But, as Robert said, it’s crazy to throw out perfectly good food; he said he would “like for there to be one day that I could ride from one end of Manhattan to the other without any food that’s still edible being put out.” I agree.
Anne invited Robert to the banquet, to dine among the restaurateurs, critics and other foodies and judge how the four top chefs succeeded in their mission.
I have to stop here and say I know what you’re thinking: With all this talk about dumpster diving and the retrieval of less-than-perfect, perishable food from certain disposal, what about safety – is some of the food as spoiled as we Americans are?
Don’t worry – with each batch of food the chefs took back to the kitchen, they had a food-safety inspector come in and examine it. Most of it passed, save a chunk of prosciutto that was 43 degrees – or 2 degrees higher than is considered safe. Prosciutto is cured, preserved meat, Anne argued, that would be safe even at 2 degrees above the limit. But the inspector wouldn’t pass it. You could tell that Anne had trouble with this one. She knows how prosciutto is produced and said she would be taking that chunk of meat home.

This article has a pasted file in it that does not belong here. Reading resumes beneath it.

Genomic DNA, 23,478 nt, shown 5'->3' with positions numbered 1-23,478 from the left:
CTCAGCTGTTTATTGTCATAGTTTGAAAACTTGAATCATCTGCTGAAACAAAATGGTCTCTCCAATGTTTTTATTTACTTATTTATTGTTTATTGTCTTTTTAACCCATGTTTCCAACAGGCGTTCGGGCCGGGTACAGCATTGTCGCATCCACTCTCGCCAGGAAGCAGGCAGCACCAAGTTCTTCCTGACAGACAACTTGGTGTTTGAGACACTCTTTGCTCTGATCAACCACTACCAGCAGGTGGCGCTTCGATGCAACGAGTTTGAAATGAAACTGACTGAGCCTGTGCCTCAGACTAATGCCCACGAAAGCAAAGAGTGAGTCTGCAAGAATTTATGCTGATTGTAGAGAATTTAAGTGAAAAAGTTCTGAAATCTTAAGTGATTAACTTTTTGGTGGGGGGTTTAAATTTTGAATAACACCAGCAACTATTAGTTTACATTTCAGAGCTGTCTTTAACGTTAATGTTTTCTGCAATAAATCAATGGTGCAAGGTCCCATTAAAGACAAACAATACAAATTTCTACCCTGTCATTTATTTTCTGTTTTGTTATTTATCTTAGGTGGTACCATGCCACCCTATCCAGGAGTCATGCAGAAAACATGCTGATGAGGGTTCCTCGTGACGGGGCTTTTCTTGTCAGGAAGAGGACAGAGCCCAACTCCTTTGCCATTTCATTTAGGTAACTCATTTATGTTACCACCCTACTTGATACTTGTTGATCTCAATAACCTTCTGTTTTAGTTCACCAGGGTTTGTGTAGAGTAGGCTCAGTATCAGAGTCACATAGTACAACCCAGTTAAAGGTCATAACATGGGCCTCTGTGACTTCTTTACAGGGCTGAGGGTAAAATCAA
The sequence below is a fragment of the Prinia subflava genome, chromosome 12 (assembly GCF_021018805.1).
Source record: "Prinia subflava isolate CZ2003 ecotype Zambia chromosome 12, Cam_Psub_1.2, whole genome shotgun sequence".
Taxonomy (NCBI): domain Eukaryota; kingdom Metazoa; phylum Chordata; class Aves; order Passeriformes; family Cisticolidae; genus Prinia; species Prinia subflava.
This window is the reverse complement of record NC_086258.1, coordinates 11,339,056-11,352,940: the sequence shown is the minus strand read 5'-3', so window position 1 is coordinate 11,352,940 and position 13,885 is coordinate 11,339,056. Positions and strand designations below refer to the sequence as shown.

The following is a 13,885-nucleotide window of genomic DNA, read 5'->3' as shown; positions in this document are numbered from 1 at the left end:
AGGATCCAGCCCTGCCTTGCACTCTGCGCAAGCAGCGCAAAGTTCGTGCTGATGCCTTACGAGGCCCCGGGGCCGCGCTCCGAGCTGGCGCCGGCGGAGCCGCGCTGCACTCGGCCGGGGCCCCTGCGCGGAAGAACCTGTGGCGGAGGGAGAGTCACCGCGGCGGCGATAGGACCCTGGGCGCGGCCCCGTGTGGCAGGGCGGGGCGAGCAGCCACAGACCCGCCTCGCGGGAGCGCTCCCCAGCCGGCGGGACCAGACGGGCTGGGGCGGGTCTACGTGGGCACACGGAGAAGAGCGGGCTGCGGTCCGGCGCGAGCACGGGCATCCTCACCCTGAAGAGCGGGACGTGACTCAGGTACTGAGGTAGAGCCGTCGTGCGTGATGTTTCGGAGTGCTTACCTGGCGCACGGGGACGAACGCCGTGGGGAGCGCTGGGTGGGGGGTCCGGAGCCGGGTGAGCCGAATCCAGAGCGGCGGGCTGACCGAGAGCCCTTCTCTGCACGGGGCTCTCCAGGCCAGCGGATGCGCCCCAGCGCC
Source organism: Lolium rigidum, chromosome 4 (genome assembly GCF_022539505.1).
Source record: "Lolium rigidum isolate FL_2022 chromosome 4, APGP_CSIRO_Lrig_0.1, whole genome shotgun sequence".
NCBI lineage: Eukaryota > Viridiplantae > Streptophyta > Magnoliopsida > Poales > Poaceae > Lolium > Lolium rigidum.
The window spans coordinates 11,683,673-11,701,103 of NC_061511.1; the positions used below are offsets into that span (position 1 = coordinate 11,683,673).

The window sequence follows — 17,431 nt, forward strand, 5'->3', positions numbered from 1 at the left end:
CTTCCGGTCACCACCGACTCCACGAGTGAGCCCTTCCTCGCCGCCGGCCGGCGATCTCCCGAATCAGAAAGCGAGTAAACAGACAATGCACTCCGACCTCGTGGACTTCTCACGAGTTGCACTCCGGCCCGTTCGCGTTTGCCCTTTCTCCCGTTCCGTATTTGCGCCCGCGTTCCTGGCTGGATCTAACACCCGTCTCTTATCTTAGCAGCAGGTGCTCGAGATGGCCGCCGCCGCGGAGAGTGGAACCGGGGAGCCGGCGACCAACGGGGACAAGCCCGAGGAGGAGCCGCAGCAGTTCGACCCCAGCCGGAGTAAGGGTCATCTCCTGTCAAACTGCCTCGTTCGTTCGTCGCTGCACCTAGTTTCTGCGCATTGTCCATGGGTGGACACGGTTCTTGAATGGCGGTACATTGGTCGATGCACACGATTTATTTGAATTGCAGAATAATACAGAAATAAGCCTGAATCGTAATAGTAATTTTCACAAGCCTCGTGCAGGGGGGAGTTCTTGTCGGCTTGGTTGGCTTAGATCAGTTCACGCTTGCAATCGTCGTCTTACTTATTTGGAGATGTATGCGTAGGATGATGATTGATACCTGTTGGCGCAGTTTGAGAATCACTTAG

Despite that small setback for the culinary crew, it was heartening to know that a safety inspector examined the chefs’ finds. It would be easy to sensationalize the matter of American waste and disregard the fact that we have real issues with food safety and the system that purports to oversee it (but that’s a whole ’nother post).
In case you’re wondering how the chefs fared in their mission, they succeeded; they found enough destined-for-the-dumpster food to feed all 100 guests one appetizer, two entrees, a side dish and three desserts – all gourmet fare.
As Chef Anne kept saying, this makes me really sad.
And as Chef Alex said, “It’s making me even think about my own standards and how absurd they’ve become.”